We prospectively studied our institutional experience of bladder extranodal marginal zone (mucosa-associated lymphoid tissue [MALT]) lymphoma including bladder biopsies in which the possibility of MALT lymphoma was considered. We identified a subset of cases primary to the urinary bladder, presenting with prominent plasma cell infiltrates and symptoms mimicking bladder pain syndrome/interstitial cystitis. These proliferations were designated for this study as “monotypic plasma cell proliferation of uncertain clinical significance” (MPCP-US), as the features were insufficient for diagnosis of MALT lymphoma. We identified 33 patients, consisting of 22 cases of MPCP-US (6 of which were associated with amyloid deposition) and 11 cases of MALT lymphoma. MPCP-US was more prevalent in men (73%), a mass lesion was not identified at cystoscopy, and only 1 case had an accompanying urinary tract infection (4.5%). Histologically, MPCP-US presented as monotypic plasma cells arranged in a superficial band-like distribution in the lamina propria, predominantly kappa restricted (68%) and IgA+ or IgM+ (64% and 23%, respectively) and without a histologic mass of atypical B cells or plasma cells, not diagnostic for established MALT lymphoma or plasmacytoma. Secondary involvement of the bladder by other lymphoproliferative disorders was excluded and there was no evidence of progressive disease. MALT lymphomas are presented for comparison and our analysis demonstrated that MPCP-US represent a different clinicopathologic entity compared with classic MALT lymphoma. We present the first series of cases of MPCP-US. The recognition of this entity is fundamental to the development of management protocols to relieve intractable symptoms mimicking bladder pain syndrome/ interstitial cystitis in these patients.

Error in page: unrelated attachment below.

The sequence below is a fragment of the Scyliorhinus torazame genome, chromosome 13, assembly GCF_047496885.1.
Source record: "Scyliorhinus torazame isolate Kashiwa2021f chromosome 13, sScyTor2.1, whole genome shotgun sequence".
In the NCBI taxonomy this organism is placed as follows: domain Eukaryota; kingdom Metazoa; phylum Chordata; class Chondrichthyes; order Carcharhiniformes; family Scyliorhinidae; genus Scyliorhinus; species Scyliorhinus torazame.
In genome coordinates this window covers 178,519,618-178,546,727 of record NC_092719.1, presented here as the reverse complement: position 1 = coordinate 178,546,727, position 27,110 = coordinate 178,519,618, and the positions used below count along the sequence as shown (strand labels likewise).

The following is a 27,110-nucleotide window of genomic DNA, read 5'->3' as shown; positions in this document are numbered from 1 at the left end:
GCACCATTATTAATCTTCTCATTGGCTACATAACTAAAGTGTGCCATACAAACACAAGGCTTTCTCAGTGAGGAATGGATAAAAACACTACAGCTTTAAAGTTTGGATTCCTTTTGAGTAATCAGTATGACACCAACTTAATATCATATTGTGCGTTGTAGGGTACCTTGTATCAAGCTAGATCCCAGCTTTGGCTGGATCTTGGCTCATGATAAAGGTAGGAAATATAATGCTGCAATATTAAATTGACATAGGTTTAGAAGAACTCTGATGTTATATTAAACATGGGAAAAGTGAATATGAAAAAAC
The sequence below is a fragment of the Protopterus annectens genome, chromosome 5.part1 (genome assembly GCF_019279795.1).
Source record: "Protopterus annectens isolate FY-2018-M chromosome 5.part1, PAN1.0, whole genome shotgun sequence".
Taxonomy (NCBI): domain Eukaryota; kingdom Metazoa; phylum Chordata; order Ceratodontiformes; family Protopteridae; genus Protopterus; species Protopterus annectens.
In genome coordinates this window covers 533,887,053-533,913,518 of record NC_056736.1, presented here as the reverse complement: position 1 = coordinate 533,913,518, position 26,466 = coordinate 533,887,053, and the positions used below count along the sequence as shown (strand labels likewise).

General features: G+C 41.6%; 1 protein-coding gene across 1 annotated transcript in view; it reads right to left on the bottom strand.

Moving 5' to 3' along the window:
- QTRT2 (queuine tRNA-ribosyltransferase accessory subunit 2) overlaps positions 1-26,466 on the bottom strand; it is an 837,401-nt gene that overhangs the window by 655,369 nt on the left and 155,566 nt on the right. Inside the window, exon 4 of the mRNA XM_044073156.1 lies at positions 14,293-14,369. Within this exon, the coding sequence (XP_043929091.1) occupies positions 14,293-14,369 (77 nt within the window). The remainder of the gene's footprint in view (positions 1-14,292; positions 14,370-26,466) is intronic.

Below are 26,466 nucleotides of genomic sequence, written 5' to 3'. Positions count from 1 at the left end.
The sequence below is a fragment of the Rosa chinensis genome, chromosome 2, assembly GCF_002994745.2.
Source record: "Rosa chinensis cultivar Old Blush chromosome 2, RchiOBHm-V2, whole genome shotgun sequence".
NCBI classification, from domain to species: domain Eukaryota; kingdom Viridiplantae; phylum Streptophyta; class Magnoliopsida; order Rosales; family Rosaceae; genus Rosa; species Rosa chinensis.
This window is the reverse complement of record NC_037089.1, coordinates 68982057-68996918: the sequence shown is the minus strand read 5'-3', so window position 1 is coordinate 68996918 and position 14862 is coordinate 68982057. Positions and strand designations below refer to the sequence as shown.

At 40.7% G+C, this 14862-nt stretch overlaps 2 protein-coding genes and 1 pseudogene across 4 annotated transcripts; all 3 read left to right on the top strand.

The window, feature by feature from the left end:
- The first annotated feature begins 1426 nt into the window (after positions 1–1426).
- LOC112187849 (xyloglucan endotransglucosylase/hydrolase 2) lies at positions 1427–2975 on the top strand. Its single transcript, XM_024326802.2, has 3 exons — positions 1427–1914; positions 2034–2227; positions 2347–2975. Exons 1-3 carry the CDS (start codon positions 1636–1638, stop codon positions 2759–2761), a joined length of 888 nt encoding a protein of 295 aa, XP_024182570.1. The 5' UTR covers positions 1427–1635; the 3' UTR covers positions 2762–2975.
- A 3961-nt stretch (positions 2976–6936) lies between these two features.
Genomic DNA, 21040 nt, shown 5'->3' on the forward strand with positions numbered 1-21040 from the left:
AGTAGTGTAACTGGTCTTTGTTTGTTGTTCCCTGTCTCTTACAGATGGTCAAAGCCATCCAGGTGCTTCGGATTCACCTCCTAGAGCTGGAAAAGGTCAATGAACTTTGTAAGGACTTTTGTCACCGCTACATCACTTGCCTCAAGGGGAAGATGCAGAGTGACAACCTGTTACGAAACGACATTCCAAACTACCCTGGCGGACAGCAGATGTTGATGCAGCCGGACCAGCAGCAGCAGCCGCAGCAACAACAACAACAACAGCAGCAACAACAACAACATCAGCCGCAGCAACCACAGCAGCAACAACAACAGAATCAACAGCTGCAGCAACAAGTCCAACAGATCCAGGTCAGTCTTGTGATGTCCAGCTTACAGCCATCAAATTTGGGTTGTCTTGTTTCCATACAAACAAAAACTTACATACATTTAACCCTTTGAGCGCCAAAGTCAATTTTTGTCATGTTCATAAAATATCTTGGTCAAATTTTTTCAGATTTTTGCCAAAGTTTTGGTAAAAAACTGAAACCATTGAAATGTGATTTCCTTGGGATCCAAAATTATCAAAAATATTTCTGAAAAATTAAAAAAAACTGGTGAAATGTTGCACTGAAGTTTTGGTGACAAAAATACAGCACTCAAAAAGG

- Bladder lymphoma
- Monotypic plasma cells